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Journey from Montreal to Kigali: Achievement, implications for BD

Nasim : risingbd.com
 
     
Publish on: 2018-09-24 11:21:17 AM     ||     Updated: 2018-09-24 3:28:42 PM

Arif M. Faisal and Dr. Mohammad Ismail: Ozone gas, naturally present in our atmosphere, spreads from 10 km to 50 km altitude from the earth surface. Ozone protects our planet by absorbing the harmful ultra-violet (UV) radiation emitting from the sun by forming Ozone layer in the stratosphere(also referred to as "good ozone" layer).

The depletion of ozone layer allows UV radiation to enter into the earth’s atmosphere that has profound impacts on human health, marine ecosystem, food chain, global warming and climate change. Ozone layer depletion reduces the amount of ozone in stratosphere but increases that in the troposphere where ozone is considered as a pollutant and a greenhouse gas(GHG).

Ozone-depleting substances (ODSs) e.g., Chhloro-flouro-carbons (CFCs), halons, cause the ozone depletion, are man-made chemicals that   wing agents, fire extinguishers and metered dose inhalers. In 1970’s, ozone layer density depletion was suspected by scientists and in 1985, the first ozone hole was reported over the Antarctica. The scientists confirmed that the ozone hole was indeed caused by chlorine and bromine from man-made organo-halogens which are mainly used in RAC, aerosols, etc.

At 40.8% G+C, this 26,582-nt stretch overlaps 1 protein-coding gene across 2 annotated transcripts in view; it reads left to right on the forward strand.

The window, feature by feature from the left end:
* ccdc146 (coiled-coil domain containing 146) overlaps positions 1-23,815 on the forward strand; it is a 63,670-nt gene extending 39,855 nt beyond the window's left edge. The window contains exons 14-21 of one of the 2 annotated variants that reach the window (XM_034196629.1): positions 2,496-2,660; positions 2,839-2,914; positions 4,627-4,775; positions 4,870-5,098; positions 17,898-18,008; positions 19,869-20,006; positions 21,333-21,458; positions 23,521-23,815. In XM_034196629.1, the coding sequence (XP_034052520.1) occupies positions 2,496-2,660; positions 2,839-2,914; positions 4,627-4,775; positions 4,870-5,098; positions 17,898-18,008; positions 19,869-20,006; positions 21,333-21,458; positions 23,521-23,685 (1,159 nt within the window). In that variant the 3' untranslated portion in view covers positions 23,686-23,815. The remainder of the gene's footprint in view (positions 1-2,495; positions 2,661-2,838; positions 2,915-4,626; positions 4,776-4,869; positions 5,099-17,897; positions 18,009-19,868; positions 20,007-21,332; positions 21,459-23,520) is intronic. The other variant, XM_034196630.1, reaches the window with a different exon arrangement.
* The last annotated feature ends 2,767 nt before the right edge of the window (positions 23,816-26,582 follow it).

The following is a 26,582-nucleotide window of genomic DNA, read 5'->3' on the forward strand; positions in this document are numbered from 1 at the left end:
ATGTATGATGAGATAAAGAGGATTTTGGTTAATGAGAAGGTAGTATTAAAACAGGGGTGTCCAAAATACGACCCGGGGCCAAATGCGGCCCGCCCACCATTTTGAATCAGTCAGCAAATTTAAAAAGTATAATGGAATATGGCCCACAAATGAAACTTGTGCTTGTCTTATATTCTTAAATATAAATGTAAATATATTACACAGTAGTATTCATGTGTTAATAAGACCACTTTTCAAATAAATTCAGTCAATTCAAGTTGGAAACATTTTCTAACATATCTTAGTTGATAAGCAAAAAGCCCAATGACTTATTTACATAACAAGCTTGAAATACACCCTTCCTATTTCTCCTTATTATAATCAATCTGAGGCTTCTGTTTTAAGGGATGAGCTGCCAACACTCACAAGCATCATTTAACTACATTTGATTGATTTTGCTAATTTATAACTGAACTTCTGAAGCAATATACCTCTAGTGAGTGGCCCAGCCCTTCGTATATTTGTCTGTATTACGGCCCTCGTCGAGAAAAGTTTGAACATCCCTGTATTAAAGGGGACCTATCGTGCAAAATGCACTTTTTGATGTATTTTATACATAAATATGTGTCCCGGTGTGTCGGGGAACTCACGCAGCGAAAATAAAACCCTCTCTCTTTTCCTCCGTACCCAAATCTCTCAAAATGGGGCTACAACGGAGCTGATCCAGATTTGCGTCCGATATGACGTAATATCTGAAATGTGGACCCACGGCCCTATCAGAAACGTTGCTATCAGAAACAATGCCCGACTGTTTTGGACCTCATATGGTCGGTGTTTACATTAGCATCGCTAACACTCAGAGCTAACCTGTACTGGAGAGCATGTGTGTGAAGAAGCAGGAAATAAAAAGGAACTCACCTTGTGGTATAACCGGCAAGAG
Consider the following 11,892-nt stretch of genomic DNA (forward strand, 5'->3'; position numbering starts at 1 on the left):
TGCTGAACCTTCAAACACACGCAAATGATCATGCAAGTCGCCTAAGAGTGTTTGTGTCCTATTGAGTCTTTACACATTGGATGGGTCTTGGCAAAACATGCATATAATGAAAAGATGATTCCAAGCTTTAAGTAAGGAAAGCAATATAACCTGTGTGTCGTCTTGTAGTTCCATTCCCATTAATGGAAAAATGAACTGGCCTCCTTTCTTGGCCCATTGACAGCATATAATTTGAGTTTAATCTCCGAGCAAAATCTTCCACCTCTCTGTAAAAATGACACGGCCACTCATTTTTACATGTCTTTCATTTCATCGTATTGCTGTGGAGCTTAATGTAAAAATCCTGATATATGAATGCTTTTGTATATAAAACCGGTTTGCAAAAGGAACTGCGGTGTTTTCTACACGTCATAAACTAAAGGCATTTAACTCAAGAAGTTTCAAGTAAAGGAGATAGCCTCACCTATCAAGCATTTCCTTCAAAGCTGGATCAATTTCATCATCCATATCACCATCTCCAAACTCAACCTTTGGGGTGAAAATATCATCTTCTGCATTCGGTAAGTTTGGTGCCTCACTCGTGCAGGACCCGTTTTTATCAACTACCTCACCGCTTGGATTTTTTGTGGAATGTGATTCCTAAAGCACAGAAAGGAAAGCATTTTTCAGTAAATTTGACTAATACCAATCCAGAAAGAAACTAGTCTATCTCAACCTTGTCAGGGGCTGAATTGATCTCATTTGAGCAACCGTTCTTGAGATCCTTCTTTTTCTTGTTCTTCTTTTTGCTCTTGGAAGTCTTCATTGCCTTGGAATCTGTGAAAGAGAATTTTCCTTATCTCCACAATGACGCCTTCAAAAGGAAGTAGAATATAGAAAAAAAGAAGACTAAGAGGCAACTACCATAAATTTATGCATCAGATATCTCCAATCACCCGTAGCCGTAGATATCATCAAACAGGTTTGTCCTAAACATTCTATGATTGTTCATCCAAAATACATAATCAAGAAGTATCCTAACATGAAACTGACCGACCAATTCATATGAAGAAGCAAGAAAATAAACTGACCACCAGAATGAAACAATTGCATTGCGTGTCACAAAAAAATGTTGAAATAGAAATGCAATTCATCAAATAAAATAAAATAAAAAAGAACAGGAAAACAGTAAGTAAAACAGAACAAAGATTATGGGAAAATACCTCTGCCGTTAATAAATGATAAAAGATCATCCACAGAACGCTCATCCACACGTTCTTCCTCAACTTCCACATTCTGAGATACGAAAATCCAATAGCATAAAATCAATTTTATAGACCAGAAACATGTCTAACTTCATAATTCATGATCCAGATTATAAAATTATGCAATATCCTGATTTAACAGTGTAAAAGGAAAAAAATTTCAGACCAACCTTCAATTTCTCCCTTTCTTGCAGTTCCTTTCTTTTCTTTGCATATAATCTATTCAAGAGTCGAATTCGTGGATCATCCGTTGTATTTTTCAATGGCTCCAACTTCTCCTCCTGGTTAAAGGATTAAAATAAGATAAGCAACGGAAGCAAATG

Montreal Protocol (MP), agreed to phase-out the use and production of CFCs, halons etc., especially to eliminate the production and use of CFCs, was adopted in 16th September 1987. Earlier to MP, Vienna convention was hold for the protection of the Ozone layer in 1985and the Vienna treaty was entered into force on 1998. From 1st January 1989, the MP entered into force and in 1990, the MP ratified countries agreed to phase out CFCs and halons entirely (aside from a very small amount marked for "essential" uses like asthma inhalers) from developed countries by 2000 and from less developed signatory countries by 2010. The Multi-lateral Fund (MLF) was established in 1993 to support developing countries in phase-out ofODSs. The MLF supports the less developed countries for implementation of projects via UNDP, UNEP, UNIDO and World Bank.

The developed countries completely phase out the use of halons, CFCs and methyl bromide in 1994, 1996 and 2005, respectively. The less developed countries including Bangladesh(signed the MP on 2ndAugust 1990)completely phased out the CFCs, Halons and Carbon tetra chloride in 2010.The Government of Bangladesh formed ‘National Ozone Unit (NoU)’ in 1995 to execute the various function related to ODSs and MP. In Bangladesh, the average amount of CFCs use was580.40 Ozone Depletion Potential (ODP) tons in 1995 -1997.